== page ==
Sean Moriarty, the Department’s Chief Advisory for Regulatory Affairs spoke on the EJ Law and addressed a number of these issues at our December 1, 2020 Environment Committee meeting and we thank him very much for his insights. At that time we indicated that we would be submitting comments on the to-be-developed regulations. To that end, we have addressed below the issues mentioned above as well as other issues.
Use of Scientifically-Based Objective Data in the Environmental Justice Impact Statement
The definition of “overburdened community” does not include any objective environmental/health impacts as a defining factor. Rather it provides that a community that satisfies any of the law’s three demographic criteria is overburdened as to adverse environmental and health impacts. In turn, the law requires covered permit applicants to assess in an Environmental Justice Impact Statement (EJIS) both the “potential environmental and public health stressors associated with” their own operations, as well as “the environmental or public health stressors already borne by the overburdened community as a result of existing conditions located in or affecting the overburdened community.”
Once this assessment is performed, it is then used to determine whether the stressors from the facility together with other community stressors would “cause or contribute to adverse cumulative stressors that are higher than those borne by other communities in the State, county” or other unit of analysis and decide whether to issue, deny or renew the subject permit (as applicable), with or without conditions.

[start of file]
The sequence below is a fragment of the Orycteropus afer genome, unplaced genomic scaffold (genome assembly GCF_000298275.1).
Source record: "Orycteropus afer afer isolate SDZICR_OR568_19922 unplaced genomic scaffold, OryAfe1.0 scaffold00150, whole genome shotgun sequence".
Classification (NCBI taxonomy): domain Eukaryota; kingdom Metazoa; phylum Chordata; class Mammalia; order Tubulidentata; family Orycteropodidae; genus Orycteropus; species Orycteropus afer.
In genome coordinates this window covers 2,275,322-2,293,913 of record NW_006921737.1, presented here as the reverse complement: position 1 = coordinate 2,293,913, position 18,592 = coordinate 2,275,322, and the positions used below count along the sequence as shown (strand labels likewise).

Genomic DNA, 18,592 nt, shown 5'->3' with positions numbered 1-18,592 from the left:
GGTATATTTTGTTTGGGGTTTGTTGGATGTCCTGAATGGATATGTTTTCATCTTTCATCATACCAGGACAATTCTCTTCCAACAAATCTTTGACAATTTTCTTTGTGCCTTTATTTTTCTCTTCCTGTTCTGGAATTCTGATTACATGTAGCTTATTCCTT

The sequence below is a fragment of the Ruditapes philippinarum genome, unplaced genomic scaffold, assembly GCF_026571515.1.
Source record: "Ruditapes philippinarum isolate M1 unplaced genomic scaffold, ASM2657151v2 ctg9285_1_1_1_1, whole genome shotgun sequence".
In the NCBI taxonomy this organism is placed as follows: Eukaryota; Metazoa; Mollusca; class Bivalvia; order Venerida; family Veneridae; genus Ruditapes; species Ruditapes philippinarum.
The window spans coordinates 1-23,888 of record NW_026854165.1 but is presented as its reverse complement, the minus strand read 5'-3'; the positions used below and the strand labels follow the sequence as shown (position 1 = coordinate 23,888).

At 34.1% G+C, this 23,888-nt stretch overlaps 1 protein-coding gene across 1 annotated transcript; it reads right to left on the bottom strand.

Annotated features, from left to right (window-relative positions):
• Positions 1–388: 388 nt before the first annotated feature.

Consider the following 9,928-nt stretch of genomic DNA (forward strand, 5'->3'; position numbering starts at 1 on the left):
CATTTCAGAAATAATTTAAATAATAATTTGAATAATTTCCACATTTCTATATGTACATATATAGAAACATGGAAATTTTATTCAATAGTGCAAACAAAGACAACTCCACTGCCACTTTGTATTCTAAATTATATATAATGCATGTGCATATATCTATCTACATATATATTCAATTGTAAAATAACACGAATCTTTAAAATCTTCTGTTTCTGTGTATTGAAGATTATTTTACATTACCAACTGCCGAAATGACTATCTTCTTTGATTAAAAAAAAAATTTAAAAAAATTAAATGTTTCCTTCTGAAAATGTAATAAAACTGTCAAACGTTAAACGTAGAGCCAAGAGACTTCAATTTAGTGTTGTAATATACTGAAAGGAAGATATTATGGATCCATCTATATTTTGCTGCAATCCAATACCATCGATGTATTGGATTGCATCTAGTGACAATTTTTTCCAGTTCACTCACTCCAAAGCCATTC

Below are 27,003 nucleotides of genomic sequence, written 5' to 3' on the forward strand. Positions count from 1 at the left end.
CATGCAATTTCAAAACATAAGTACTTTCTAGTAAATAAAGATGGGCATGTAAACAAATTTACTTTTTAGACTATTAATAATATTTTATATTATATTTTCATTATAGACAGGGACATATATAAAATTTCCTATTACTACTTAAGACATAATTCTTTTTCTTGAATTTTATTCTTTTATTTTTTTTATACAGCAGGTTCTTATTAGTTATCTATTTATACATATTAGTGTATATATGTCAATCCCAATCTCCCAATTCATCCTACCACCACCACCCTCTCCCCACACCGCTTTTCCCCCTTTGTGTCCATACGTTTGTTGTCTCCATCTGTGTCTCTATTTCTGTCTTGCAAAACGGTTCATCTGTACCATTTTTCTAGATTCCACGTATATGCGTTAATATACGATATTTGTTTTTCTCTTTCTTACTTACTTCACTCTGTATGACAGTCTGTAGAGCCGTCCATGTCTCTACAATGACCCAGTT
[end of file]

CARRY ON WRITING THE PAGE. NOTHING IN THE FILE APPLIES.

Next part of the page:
In order to ensure that the EJIS is scientifically based and objective, the Department must develop an objective, science-based peer reviewed database of the public health stressors (i.e., adverse environmental and public health conditions) already borne in each overburdened municipality and make that information publicly available, through its regulations, for use by permit applicants and community members. The Department should update that database on a regular basis so that it remains consistent with actual conditions.
In addition, the Department should also develop a similar database for the communities which will be used for comparison purposes when making the evaluation as to whether the community that is the subject of a permit application is subject to higher cumulative stressor impacts than other communities in the State, county or other geographic unit of analysis determined to be appropriate.